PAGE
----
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The Definitive Guide to Food and Drink

Choosing menus is one area that often trips couples up. It is very easy to overlook this area and really when it comes to the guests this is the most important aspect of the wedding; after all we always remember great food and wine (and even more so bad food and wine)!


Wedding Planning Editor, Susanna Richardson

Whether you are hiring caterers in or using in-house chefs it is vital to sit down and discuss all options in detail with the person that will be doing the food on the day. If you are looking to hire outside caterers try and meet with at least three and get a good idea of all the different options available. Most caterers will have a good idea of what works well especially if you are having a large wedding but don’t be afraid to ask for anything in particular that you want to have. If you really want homemade steak pie, a Moroccan banquet or an English tea party talk to the venue and see what they can do. Many venues are very flexible and will be more than happy to accommodate your requests. You also need to check that they are happy to supply special menus for those guests that may have allergies or dietary requirements. Many times you won’t find out about this until all RSVP’s have been received, so it can often be a last minute change. Food_and_Drink.jpg

It doesn’t always follow that the more expensive the better the food. Of course you need to make sure that they use good quality suppliers but you also need to make sure that you don’t pay over the top for a simple dish. Keeping food simple can work well at weddings especially if you are trying to keep the costs down. You also have to cater to everyone’s taste so it’s best not to go for Foie Gras for instance. Chicken is always a popular choice but can be a little boring so ask about ways to jazz it up a little.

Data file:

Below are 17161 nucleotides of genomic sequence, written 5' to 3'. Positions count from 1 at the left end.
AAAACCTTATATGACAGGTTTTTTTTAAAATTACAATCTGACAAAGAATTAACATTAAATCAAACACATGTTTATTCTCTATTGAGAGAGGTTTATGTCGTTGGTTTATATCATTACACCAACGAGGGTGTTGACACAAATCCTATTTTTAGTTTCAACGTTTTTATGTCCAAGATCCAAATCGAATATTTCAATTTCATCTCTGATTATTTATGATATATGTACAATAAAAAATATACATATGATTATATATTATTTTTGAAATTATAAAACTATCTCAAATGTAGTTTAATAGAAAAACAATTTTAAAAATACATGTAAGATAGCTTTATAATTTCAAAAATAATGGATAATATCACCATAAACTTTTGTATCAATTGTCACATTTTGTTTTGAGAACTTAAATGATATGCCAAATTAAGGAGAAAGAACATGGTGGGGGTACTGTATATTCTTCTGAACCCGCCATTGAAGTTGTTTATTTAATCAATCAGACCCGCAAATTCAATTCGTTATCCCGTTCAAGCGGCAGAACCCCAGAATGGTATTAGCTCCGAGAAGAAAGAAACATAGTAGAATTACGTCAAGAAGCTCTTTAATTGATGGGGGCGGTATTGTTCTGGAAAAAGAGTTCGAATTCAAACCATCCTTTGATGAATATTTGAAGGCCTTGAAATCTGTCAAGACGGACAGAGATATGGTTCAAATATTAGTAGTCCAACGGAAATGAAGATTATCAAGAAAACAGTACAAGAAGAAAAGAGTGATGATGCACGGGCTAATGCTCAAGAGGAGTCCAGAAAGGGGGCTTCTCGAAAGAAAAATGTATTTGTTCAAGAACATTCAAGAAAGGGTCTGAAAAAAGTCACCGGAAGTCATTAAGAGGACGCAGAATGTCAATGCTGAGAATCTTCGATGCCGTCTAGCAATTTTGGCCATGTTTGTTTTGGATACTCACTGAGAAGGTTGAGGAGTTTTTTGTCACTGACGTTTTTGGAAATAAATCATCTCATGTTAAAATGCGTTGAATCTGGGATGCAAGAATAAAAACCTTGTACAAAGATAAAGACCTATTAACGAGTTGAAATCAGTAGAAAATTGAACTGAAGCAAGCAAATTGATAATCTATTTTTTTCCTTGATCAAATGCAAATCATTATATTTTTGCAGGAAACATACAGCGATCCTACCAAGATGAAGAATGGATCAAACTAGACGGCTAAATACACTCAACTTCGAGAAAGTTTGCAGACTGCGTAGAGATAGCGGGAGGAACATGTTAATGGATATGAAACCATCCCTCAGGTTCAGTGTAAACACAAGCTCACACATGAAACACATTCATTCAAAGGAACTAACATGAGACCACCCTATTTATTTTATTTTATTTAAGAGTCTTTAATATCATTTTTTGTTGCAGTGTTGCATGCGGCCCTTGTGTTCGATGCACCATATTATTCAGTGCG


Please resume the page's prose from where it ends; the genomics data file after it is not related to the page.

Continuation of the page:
A starter of soup can be just the thing for a winter wedding and a green salad is perfect for warm summer days. Having said that, many couples opt for menus that are very glam and trendy and go for a more exotic mix. This can work well as long as you know your guests would appreciate it, as not everyone will be happy with Sushi for example. If you do decide to go more exotic it can be a good idea to go for either mixed canapés starters or a buffet so that guests have a good choice of what to eat. That way you can try to keep everyone happy, no mean feat when it comes to weddings! You know your guests and their tastes so don’t ever be afraid to have what you really want. You’ll never please everyone and wedding food can be a little dull so it’s always nice to see fresh dishes on a menu.  

A middle option is food that is “family service” where plates of food are put into the middle of each table and guests help themselves. This way, everyone can eat the bits that they like the most. This is especially good for dessert, where you’d offer a choice of two or three whole desserts and guests tuck in. The downside of this is table space, once you’ve factored in floral arrangements etc there isn’t a lot of room so discuss this with the venue and the florist so everyone is clear on the space available.  

If you are worried that people won’t like the food then you can always add the menu to the information sheet when you send the invitations and that way guests can tell you in advance if they have any dietary issues with what’s on offer. Be warned though, giving guests a pre-choice can be nice but it can get tricky when it comes to counting numbers and guests will often forget what the ordered and change their mind on their day. If you do this be sure to add the menu choice to the back of the placecards so there’s no cheating going on! 

The amount that you spend will be dependent on your overall budget and what you want. It will also depend on whether a drinks package is included. Make sure that you get a breakdown of just what is included and always compare like for like with quotes. On first inspection some quotes appear expensive but you may find that a higher quality wine or Champagne is included along with canapés on arrival.

It can often be the little finishing touches that really add to the success of a wedding breakfast. Petit fours with coffee, an after dinner liqueur or an array of jewelled cake desserts can be fantastic additions and will often be remembered by the guests more so than the dinner itself.